Change in inflation behaviour
(The views expressed in this column are the author’s own and do not represent those of Reuters)
Since the beginning of this year, particularly after May, there has been a visible change in the behavior of inflation. In the food sector, it has slowed down; in the industry sector, it has picked up. The latter is the secondary effect of food inflation coming through cost of production in industry.
Inflation had started with vegetables in March 2009. At first, it looked rather harmless as if it was a temporary mismatch between production and demand. But soon inflation galloped, engulfing other food articles like milk, fruits, edible oils, meat and eggs. By December, food inflation had climbed 19 percent. That was because the demand-supply mismatch was not temporary but generated by changes in consumption pattern. There has been a partial shift from consumption of cereals to consumption of non-cereals, the supply of which was not elastic enough to catch up with inflated demand.
Understandably, the monetary policy the RBI used failed to control inflation. The demand for non-cereals is interest inelastic. People don’t buy milk or fruits and vegetables from money borrowed from banks. With no change in policy, the government and RBI allowed food inflation to survive the last two years.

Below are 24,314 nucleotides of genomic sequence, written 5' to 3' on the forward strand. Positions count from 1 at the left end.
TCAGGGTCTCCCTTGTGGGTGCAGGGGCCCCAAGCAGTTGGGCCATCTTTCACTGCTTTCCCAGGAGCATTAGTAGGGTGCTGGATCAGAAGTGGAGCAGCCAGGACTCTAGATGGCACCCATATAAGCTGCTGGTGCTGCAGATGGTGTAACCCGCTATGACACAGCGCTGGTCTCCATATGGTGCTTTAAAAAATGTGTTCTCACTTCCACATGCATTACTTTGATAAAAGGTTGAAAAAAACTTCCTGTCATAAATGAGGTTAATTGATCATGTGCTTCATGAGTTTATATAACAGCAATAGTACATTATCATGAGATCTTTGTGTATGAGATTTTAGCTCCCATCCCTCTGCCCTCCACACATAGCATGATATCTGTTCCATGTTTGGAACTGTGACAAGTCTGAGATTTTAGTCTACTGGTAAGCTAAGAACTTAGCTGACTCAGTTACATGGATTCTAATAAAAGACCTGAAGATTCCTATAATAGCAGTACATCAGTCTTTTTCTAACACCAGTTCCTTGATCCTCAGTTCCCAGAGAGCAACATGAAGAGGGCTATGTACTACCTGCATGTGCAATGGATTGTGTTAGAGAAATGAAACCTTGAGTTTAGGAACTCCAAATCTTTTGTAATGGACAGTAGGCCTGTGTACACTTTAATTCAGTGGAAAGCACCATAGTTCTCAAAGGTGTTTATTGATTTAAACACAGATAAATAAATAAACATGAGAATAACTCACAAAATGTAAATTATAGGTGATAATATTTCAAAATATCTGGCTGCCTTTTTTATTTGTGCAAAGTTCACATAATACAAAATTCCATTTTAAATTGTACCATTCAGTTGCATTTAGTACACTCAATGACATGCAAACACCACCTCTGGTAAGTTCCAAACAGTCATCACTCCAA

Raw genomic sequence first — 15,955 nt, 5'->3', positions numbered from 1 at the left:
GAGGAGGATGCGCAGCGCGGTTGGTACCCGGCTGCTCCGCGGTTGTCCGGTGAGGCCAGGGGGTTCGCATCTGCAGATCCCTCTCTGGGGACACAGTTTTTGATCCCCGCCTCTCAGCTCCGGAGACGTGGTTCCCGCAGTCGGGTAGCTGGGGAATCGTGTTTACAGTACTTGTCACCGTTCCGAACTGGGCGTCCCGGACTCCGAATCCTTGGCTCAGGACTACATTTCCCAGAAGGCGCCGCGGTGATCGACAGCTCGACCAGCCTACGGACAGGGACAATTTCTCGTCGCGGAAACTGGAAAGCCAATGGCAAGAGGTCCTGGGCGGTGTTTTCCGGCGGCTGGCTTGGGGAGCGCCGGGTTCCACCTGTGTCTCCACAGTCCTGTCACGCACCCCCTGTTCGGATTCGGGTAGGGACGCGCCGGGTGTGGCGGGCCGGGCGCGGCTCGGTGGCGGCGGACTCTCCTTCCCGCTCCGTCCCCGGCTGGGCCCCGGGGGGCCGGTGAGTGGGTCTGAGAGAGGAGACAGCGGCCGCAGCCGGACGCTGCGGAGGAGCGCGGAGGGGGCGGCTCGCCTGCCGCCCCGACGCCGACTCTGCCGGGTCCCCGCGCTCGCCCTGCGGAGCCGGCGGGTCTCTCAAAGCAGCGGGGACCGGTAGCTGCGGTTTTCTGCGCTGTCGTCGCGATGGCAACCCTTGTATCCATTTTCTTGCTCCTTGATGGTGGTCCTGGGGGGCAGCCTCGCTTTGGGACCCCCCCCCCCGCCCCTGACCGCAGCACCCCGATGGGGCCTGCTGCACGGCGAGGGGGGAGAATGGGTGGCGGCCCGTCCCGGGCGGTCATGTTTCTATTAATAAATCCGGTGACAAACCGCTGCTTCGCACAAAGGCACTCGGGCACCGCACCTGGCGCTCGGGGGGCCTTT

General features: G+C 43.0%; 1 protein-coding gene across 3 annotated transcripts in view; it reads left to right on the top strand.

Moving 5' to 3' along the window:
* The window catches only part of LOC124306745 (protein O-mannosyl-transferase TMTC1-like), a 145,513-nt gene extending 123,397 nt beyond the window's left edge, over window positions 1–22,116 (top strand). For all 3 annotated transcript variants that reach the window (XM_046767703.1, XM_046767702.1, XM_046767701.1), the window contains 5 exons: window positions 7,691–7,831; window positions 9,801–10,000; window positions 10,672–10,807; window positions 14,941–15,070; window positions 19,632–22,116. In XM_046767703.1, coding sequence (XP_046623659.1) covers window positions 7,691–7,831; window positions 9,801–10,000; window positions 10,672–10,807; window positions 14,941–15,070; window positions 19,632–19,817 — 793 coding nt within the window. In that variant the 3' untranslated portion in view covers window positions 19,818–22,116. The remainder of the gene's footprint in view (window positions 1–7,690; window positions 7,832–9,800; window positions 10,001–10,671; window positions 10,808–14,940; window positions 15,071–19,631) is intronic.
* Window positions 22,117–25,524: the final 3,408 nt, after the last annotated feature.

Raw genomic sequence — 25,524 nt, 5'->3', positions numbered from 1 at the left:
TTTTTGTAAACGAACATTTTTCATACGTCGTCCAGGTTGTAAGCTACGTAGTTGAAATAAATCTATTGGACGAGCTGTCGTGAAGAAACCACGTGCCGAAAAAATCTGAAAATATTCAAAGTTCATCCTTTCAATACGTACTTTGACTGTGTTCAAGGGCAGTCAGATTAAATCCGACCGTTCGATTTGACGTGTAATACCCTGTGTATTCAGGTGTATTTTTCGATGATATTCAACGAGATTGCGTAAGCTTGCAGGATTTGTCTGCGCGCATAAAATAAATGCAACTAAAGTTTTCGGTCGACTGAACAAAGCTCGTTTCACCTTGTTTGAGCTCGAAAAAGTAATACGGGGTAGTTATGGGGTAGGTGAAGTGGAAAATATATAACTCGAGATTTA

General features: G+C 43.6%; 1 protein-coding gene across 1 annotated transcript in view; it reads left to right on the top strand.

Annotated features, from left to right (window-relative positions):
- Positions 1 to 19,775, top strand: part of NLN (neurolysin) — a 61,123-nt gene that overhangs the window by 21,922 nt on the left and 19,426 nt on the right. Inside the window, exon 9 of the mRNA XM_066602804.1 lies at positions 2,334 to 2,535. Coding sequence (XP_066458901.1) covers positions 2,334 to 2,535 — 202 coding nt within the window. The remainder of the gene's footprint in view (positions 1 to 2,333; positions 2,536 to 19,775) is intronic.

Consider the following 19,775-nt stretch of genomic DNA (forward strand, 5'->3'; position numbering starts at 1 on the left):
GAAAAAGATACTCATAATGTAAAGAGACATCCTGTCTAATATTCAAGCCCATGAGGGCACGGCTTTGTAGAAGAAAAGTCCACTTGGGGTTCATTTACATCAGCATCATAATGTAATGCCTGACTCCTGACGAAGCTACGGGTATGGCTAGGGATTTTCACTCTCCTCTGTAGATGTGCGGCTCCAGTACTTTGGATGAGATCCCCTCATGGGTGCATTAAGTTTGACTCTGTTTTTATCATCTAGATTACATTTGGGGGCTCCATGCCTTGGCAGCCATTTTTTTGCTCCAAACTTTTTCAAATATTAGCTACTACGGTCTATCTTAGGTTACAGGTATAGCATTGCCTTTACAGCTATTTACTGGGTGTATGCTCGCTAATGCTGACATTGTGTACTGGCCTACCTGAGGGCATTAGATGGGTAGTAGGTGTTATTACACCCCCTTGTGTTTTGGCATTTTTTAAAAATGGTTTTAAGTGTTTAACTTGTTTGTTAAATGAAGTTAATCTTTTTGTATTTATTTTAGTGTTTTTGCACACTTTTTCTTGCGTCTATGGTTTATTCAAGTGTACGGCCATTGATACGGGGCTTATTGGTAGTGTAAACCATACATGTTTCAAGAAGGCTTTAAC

What is significant is food inflation spreads. Wages in industry or salaries in government are linked to cost of living in which food has 50 percent weight. That makes a corresponding increase in wages and salaries automatic. Costs in industry shoot up and are passed on to the consumer through higher prices. Apparently, it takes about a year for food inflation to be transmitted to the industry sector. That is what has made a change in the behaviour of inflation since the beginning of this year.
The pace of headline inflation in January-September was the same as in these months of 2010, partly assisted by increase in the administered prices of fuel and power. But food inflation and industry inflation behaved differently. In these eight months, food inflation in 2011 was only 2.1 percent; in industry it was 4.3 percent. Prices of manufactured goods were rising twice as fast as prices of food articles. In 2010, it was an entirely different story. Food inflation in January-September was 9 percent and in industry 2.2 percent. Prices of manufactured goods were increasing at one-fourth of the rate of food inflation.
Does the change in the behaviour of inflation call for a change in policy? Inflation in industry is not due to excess demand but excessive costs. Cost-push inflation cannot be checked by measures that curb demand. For industry will not sell below cost. When demand is checked production is cut, not prices. That is exactly what is happening.
The main cause of inflation persists. It will take some time for the market to bring a balance between demand for and supply of non-cereals. But the government can help shorten the time by extending facilities for increased production.